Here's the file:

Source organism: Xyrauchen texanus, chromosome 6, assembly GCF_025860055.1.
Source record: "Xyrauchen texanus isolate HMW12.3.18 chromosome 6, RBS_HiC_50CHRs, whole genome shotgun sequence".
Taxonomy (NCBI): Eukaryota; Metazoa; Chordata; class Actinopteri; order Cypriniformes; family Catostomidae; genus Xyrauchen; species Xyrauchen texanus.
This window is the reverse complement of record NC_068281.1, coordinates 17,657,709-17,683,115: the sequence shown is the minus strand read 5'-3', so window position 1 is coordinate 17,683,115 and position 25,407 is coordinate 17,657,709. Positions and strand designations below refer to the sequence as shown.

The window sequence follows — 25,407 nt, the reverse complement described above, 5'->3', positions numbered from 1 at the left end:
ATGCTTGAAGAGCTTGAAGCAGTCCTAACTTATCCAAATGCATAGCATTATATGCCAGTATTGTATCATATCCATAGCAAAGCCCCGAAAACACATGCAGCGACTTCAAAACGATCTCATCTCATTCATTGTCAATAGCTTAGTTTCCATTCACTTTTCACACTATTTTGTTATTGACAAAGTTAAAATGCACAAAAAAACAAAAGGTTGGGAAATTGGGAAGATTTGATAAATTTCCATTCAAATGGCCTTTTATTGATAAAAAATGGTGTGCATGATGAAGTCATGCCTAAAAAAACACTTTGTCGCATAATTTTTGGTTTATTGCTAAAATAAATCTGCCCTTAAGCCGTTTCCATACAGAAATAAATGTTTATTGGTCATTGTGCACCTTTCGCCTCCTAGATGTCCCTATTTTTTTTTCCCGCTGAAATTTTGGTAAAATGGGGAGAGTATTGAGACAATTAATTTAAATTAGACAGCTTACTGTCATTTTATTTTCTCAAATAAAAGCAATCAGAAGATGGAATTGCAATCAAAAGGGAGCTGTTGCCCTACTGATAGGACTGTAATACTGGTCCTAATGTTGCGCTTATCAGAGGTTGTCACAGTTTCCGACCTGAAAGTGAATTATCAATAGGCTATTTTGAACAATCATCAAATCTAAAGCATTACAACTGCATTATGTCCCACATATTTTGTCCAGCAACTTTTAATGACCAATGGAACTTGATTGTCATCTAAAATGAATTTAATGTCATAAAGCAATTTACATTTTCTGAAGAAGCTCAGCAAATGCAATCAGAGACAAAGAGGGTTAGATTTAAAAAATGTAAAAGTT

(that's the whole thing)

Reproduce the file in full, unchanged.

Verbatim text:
Source organism: Xyrauchen texanus, chromosome 6, assembly GCF_025860055.1.
Source record: "Xyrauchen texanus isolate HMW12.3.18 chromosome 6, RBS_HiC_50CHRs, whole genome shotgun sequence".
Taxonomy (NCBI): Eukaryota; Metazoa; Chordata; class Actinopteri; order Cypriniformes; family Catostomidae; genus Xyrauchen; species Xyrauchen texanus.
This window is the reverse complement of record NC_068281.1, coordinates 17,657,709-17,683,115: the sequence shown is the minus strand read 5'-3', so window position 1 is coordinate 17,683,115 and position 25,407 is coordinate 17,657,709. Positions and strand designations below refer to the sequence as shown.

The window sequence follows — 25,407 nt, the reverse complement described above, 5'->3', positions numbered from 1 at the left end:
ATGCTTGAAGAGCTTGAAGCAGTCCTAACTTATCCAAATGCATAGCATTATATGCCAGTATTGTATCATATCCATAGCAAAGCCCCGAAAACACATGCAGCGACTTCAAAACGATCTCATCTCATTCATTGTCAATAGCTTAGTTTCCATTCACTTTTCACACTATTTTGTTATTGACAAAGTTAAAATGCACAAAAAAACAAAAGGTTGGGAAATTGGGAAGATTTGATAAATTTCCATTCAAATGGCCTTTTATTGATAAAAAATGGTGTGCATGATGAAGTCATGCCTAAAAAAACACTTTGTCGCATAATTTTTGGTTTATTGCTAAAATAAATCTGCCCTTAAGCCGTTTCCATACAGAAATAAATGTTTATTGGTCATTGTGCACCTTTCGCCTCCTAGATGTCCCTATTTTTTTTTCCCGCTGAAATTTTGGTAAAATGGGGAGAGTATTGAGACAATTAATTTAAATTAGACAGCTTACTGTCATTTTATTTTCTCAAATAAAAGCAATCAGAAGATGGAATTGCAATCAAAAGGGAGCTGTTGCCCTACTGATAGGACTGTAATACTGGTCCTAATGTTGCGCTTATCAGAGGTTGTCACAGTTTCCGACCTGAAAGTGAATTATCAATAGGCTATTTTGAACAATCATCAAATCTAAAGCATTACAACTGCATTATGTCCCACATATTTTGTCCAGCAACTTTTAATGACCAATGGAACTTGATTGTCATCTAAAATGAATTTAATGTCATAAAGCAATTTACATTTTCTGAAGAAGCTCAGCAAATGCAATCAGAGACAAAGAGGGTTAGATTTAAAAAATGTAAAAGTT